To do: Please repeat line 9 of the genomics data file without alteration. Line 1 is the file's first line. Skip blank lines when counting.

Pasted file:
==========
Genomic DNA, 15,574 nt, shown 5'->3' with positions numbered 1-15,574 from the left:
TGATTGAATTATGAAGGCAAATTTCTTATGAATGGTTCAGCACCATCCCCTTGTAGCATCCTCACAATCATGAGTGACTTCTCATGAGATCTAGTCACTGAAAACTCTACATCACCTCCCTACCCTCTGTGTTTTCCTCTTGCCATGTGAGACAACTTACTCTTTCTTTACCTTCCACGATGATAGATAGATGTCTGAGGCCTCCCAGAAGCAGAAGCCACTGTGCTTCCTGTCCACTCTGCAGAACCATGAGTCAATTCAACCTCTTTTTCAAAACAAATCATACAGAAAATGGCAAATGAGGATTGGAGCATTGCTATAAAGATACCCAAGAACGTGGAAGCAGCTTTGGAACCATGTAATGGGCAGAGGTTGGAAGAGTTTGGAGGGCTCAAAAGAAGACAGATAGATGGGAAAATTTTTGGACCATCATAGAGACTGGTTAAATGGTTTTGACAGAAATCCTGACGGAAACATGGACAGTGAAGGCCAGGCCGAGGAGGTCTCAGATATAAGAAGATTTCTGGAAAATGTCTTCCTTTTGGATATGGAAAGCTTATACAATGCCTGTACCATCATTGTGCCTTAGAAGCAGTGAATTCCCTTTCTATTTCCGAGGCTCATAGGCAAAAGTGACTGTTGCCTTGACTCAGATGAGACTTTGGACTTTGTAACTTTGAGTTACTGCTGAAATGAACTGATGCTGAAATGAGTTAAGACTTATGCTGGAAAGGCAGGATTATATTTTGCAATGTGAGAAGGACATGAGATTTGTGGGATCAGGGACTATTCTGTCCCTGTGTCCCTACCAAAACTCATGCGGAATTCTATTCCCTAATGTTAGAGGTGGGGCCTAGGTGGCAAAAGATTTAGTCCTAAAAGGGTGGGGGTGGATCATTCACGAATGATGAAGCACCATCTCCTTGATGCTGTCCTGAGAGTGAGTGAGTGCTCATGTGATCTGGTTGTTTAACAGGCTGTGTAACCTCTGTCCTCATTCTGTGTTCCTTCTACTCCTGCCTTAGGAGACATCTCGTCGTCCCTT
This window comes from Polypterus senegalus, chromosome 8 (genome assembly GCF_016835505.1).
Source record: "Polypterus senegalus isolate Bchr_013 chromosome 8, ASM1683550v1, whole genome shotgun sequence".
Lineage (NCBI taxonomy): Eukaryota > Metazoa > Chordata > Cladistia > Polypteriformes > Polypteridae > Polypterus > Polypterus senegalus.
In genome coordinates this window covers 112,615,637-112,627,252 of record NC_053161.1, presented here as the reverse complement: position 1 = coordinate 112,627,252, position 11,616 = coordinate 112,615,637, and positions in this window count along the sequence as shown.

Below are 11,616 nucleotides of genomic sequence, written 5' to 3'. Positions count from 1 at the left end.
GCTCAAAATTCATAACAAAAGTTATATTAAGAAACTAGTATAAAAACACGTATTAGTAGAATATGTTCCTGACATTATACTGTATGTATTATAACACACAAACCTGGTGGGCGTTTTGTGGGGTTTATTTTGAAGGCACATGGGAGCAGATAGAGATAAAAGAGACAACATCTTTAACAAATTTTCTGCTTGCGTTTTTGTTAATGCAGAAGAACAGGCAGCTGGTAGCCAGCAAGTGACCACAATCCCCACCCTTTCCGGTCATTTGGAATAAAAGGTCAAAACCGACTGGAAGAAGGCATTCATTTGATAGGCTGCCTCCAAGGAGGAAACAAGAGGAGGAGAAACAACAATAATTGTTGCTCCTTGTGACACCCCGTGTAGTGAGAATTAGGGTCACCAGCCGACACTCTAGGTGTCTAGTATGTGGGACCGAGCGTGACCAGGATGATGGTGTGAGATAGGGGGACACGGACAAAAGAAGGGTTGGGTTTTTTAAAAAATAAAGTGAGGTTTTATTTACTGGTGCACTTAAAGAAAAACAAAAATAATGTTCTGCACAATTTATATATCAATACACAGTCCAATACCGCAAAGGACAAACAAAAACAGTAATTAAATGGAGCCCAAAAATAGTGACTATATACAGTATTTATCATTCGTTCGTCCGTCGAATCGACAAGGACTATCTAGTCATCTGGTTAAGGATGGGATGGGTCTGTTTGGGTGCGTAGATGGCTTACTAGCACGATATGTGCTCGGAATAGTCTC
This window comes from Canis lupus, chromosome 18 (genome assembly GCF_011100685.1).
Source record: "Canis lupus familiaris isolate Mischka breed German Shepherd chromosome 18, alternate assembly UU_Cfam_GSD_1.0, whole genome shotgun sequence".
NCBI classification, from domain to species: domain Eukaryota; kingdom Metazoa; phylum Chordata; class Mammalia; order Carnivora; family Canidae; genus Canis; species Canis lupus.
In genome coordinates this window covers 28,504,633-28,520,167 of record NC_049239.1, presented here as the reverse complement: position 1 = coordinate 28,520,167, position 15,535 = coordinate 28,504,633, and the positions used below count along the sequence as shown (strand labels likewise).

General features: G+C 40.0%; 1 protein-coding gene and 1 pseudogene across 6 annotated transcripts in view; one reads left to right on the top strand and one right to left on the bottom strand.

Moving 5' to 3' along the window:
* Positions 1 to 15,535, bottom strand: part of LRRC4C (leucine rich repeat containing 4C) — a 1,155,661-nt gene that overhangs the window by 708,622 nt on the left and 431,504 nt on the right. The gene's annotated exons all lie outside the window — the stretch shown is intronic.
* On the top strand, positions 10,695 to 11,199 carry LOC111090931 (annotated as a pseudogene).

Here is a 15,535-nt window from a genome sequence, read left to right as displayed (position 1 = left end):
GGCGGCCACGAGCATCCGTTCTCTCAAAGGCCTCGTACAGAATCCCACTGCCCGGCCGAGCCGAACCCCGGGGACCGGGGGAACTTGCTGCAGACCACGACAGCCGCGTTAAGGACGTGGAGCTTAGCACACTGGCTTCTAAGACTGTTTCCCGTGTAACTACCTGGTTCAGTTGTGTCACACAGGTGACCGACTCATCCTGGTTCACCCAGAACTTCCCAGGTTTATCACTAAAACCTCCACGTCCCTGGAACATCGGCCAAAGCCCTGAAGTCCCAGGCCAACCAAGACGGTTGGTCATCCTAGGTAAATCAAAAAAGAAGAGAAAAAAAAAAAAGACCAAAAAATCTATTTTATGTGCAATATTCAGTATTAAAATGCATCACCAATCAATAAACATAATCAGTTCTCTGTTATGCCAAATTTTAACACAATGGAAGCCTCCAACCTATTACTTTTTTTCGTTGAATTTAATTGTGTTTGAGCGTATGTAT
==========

This window comes from Canis lupus, chromosome 18 (genome assembly GCF_011100685.1).